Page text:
Yudof to launch investigation into policing protocol

UC President Mark Yudof
Javier Panzar/Senior Staff
UC President Mark Yudof

UC President Mark Yudof announced Tuesday that he will launch a systemwide investigation into policing protocol on all 10 UC campuses in an effort to identify and amend policy in respect to protests.

Yudof said he intends to provide a comprehensive report of what happened Nov. 18 at UC Davis, when campus police pepper-sprayed protesters as they sat with arms linked on the campus quad.

Yudof has requested that William Bratton — former police chief in both Los Angeles and New York City and current chair of Kroll Consulting Company — “undertake an independent fact-finding of the pepper spray incident and report back the results to him within 30 days,” according to an announcement posted on Facebook Tuesday.

Charles Robinson, UC vice president and general counsel for legal affairs, and Christopher Edley, dean of the UC Berkeley School of Law,  have also been asked to oversee an investigation of campus police protocols in relation to protests throughout the system. The review will involve “visits to campuses for discussions with students, faculty and staff and consultation with an array of experts,” in the hopes that these efforts will lead to an all-around better practice for policing protests, according to the announcement.

State Assembly Speaker John Perez, D-Los Angeles, has requested an independent investigation into the events on UC campuses, the results of which would be presented to an advisory panel of students, faculty, staff and other UC community members.

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  • TheRichAreUglyToo

    Everytime I look at that man I think: Oink, oink, oink.

  • Anonymous


    Bratton is the worst
    person to head this since he failed to get the Los Angeles Police Department
    out of federal receivership (i.e. federal scrutiny and oversight by a federal
    judge) and he was hauled into court numerous times because cops under his command
    kept beating people (including journalists with press credentials and cameras)
    during the protests in Los Angeles during his tenure.

         LAPD was put in federal receivership many
    years ago as a result of the Rampart scandal where a whole division of the
    department, the Rampart division, became corrupt stealing money and drugs from
    the Evidence locker and framing people for crimes they did not commit. Several
    of the cops were tried and put in state prison.

        After Rampart LAPD officers continued to
    beat up peaceful protesters in a variety of scenarios.

                The ACLU kept hauling the LA Police Chief(s) into
    federal court and a plan was developed for reform with re-training and
    deadlines but the federal judge was not satisfied with the progress of the

            About that time Bratton left the department.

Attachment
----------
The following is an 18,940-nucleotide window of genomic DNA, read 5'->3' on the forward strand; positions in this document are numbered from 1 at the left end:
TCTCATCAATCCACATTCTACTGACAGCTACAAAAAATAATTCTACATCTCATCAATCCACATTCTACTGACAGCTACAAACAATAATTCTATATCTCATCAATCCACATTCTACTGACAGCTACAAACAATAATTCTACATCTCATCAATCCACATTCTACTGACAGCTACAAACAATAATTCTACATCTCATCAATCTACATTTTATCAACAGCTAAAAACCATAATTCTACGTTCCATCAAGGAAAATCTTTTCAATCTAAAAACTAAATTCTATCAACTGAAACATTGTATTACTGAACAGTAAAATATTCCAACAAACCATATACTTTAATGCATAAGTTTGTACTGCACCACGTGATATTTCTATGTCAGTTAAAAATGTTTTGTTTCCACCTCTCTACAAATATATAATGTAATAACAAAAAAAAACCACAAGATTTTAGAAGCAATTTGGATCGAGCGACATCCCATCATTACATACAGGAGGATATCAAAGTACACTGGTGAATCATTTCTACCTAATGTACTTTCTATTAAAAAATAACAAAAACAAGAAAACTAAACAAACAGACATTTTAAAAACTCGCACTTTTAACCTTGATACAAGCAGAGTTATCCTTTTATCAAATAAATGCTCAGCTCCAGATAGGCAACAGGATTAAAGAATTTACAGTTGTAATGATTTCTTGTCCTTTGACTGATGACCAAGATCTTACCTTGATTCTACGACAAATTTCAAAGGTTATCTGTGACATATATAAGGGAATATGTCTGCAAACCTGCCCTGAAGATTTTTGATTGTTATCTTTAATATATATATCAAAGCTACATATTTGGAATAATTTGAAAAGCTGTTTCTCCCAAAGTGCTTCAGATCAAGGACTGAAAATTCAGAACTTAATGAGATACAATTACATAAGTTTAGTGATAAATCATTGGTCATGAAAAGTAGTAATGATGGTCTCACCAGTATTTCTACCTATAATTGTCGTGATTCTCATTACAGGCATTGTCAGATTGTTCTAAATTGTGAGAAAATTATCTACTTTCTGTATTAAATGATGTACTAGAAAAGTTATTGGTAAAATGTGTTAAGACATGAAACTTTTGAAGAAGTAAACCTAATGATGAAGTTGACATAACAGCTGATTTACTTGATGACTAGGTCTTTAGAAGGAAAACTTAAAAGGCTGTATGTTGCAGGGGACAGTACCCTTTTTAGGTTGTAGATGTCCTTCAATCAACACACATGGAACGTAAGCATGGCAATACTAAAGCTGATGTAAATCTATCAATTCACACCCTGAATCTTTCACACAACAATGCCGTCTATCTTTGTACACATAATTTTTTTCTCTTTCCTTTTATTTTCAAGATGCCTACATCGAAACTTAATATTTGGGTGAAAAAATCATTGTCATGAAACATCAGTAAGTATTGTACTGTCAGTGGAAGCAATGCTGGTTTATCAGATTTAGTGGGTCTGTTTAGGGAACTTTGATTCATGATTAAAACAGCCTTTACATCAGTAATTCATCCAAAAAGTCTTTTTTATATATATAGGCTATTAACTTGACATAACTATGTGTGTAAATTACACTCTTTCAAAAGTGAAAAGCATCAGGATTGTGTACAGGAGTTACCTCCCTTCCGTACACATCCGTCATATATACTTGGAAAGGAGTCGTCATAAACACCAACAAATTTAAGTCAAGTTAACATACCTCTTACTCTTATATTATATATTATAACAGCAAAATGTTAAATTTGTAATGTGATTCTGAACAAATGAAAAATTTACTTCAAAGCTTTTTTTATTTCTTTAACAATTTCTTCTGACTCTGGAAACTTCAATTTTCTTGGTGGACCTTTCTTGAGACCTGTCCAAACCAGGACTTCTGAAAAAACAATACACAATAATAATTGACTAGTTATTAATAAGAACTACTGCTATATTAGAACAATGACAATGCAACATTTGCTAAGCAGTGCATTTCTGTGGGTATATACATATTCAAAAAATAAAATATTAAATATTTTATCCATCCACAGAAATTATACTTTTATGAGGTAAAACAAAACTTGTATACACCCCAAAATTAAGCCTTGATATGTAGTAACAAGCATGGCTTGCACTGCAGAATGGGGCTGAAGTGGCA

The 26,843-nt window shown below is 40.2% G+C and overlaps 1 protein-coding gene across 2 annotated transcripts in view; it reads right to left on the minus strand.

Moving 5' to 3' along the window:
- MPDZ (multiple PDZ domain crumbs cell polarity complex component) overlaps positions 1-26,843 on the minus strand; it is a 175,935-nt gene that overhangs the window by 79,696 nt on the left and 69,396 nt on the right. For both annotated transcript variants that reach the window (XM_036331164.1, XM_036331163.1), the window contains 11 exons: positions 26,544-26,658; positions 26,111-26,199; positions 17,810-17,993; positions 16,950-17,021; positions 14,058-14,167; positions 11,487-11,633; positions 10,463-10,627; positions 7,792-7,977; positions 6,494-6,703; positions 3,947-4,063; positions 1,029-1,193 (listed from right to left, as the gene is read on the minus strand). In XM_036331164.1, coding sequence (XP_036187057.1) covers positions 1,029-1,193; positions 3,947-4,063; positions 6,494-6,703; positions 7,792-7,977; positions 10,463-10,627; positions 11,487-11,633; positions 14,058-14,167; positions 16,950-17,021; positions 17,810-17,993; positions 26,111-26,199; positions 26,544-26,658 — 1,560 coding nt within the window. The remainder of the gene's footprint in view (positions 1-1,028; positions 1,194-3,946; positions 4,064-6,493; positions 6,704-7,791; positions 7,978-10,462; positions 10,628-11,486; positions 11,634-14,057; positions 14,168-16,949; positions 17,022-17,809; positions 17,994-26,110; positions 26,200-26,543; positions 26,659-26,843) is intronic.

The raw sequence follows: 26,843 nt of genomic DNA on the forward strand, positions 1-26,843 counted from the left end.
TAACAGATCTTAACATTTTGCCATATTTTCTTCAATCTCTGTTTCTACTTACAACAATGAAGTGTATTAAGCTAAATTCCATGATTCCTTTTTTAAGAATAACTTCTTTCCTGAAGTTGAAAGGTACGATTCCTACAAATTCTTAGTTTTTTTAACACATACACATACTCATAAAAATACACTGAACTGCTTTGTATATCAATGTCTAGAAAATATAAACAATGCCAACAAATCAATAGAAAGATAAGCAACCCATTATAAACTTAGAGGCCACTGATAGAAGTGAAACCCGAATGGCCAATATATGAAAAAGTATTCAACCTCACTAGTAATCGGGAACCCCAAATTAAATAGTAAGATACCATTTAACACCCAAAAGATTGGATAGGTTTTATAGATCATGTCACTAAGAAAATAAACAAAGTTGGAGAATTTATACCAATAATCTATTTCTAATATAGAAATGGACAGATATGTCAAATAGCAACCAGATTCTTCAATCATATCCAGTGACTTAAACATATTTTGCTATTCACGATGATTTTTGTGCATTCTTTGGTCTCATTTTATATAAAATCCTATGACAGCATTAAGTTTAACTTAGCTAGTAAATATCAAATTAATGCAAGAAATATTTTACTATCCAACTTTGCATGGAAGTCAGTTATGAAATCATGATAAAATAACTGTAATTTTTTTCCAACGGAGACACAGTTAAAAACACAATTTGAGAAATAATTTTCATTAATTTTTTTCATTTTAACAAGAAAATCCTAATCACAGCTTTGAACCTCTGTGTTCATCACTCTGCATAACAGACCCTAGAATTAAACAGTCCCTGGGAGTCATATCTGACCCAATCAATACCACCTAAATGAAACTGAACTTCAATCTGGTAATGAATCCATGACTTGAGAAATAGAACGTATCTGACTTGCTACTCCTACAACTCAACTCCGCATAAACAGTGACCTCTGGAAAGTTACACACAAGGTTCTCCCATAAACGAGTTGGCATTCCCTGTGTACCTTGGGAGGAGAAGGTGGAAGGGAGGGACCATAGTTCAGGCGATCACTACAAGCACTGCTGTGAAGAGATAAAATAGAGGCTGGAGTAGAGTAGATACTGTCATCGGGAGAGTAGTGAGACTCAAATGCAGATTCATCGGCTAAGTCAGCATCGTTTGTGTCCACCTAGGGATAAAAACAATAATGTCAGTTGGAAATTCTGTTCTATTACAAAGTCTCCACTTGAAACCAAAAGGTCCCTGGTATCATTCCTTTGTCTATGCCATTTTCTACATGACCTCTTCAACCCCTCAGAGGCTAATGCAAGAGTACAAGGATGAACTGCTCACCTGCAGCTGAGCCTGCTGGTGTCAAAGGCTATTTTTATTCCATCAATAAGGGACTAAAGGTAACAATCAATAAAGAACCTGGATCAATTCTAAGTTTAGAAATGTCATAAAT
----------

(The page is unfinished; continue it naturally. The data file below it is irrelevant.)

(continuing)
• Anonymous

    Sorry…that was Yudof with an “f”. Freudian slip. :)

  • Anonymous

       Did Yudog decide to launch this investigation  before or after the Governor of California, Jerry Brown, called him on phone to chew him out or after parents and faculty called him and Linda Katehi, Chancellor of UC Davis, screaming at them and demanding their resignation?

  • Anonymous

    Look out below.  Serious infection of RW talking points on display.

    Those who inhabit the alternative world of fact free Faux Noise have been busy.

  • Anonymous

    Choosing Bratton is truly putting the fox in charge of the hen house.  5 years into his reign in LA his boys ended up beating up a KTLA news crew.  When he did an “investigation” he only disciplined the lower level officers.  He never took responsibility himself for his failure to have better procedures, tactics and training in place.

    Read up on the May Day at MacAuthor Park in 2007 to learn more.

    Now he works for DHS contractor Kroll and preaches worldwide about how to handle domestice demonstrations.  He’s seems to be big on preemptive action.

    Police violence that we are seeing all over the country needs to be investigated, we need to make sure we can assemble to express our 1st Amendments rights to free speech without police violence. 

    I’m a ’74 alum and remember when we could express ourselves without fear of police brutality.  I am shocked at what I’ve seen in the past few years.  We can’t let the Terrorists win.

    • You can still express yourself without fear of “police brutality” if you’re not stupid enough to try to get in confrontations with the cops. However, if you’re the type of person who attends May Day protests, in all likelihood you’re a sympathizer of the Communist mindset that believes all protests should involve physical confrontations with the cops or other symbols of authority. Sounds like you’re an aging lefty still stuck in the mindset of your wasted youth…

      • Anonymous

        I’m actually a wealthy capitalist who still believes in 1st Amendment rights.  And yes even “commies” have the right to free speech.  And no, May Day is not confrontational unless you get wrapped in the pole.

        Were do you people get these ideas?

        • Guest

          One surefire way to know that someone *isn’t* wealthy is that they say they are.

  • Anonymous